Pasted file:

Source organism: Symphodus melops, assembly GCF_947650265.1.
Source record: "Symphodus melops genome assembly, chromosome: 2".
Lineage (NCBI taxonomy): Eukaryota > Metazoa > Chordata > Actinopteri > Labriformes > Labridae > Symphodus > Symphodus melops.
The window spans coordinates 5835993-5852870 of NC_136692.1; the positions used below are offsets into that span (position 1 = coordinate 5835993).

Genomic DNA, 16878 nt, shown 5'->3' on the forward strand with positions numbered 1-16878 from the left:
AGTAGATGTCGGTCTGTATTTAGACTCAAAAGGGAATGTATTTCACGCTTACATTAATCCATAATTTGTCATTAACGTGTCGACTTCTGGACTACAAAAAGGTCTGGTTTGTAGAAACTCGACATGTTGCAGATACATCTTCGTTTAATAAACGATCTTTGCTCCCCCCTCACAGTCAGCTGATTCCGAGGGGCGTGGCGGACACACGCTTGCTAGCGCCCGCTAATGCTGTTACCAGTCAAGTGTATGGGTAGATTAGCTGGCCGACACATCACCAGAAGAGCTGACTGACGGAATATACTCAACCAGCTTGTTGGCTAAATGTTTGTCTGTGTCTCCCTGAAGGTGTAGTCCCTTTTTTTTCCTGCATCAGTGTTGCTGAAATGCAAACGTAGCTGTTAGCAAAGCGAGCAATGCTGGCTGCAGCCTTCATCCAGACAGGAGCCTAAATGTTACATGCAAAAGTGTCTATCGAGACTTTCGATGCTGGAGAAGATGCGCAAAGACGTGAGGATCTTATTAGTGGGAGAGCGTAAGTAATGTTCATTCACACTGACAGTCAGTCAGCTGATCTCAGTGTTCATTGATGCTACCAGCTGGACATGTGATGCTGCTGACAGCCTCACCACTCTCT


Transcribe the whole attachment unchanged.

Source organism: Symphodus melops, assembly GCF_947650265.1.
Source record: "Symphodus melops genome assembly, chromosome: 2".
Lineage (NCBI taxonomy): Eukaryota > Metazoa > Chordata > Actinopteri > Labriformes > Labridae > Symphodus > Symphodus melops.
The window spans coordinates 5835993-5852870 of NC_136692.1; the positions used below are offsets into that span (position 1 = coordinate 5835993).

Genomic DNA, 16878 nt, shown 5'->3' on the forward strand with positions numbered 1-16878 from the left:
AGTAGATGTCGGTCTGTATTTAGACTCAAAAGGGAATGTATTTCACGCTTACATTAATCCATAATTTGTCATTAACGTGTCGACTTCTGGACTACAAAAAGGTCTGGTTTGTAGAAACTCGACATGTTGCAGATACATCTTCGTTTAATAAACGATCTTTGCTCCCCCCTCACAGTCAGCTGATTCCGAGGGGCGTGGCGGACACACGCTTGCTAGCGCCCGCTAATGCTGTTACCAGTCAAGTGTATGGGTAGATTAGCTGGCCGACACATCACCAGAAGAGCTGACTGACGGAATATACTCAACCAGCTTGTTGGCTAAATGTTTGTCTGTGTCTCCCTGAAGGTGTAGTCCCTTTTTTTTCCTGCATCAGTGTTGCTGAAATGCAAACGTAGCTGTTAGCAAAGCGAGCAATGCTGGCTGCAGCCTTCATCCAGACAGGAGCCTAAATGTTACATGCAAAAGTGTCTATCGAGACTTTCGATGCTGGAGAAGATGCGCAAAGACGTGAGGATCTTATTAGTGGGAGAGCGTAAGTAATGTTCATTCACACTGACAGTCAGTCAGCTGATCTCAGTGTTCATTGATGCTACCAGCTGGACATGTGATGCTGCTGACAGCCTCACCACTCTCT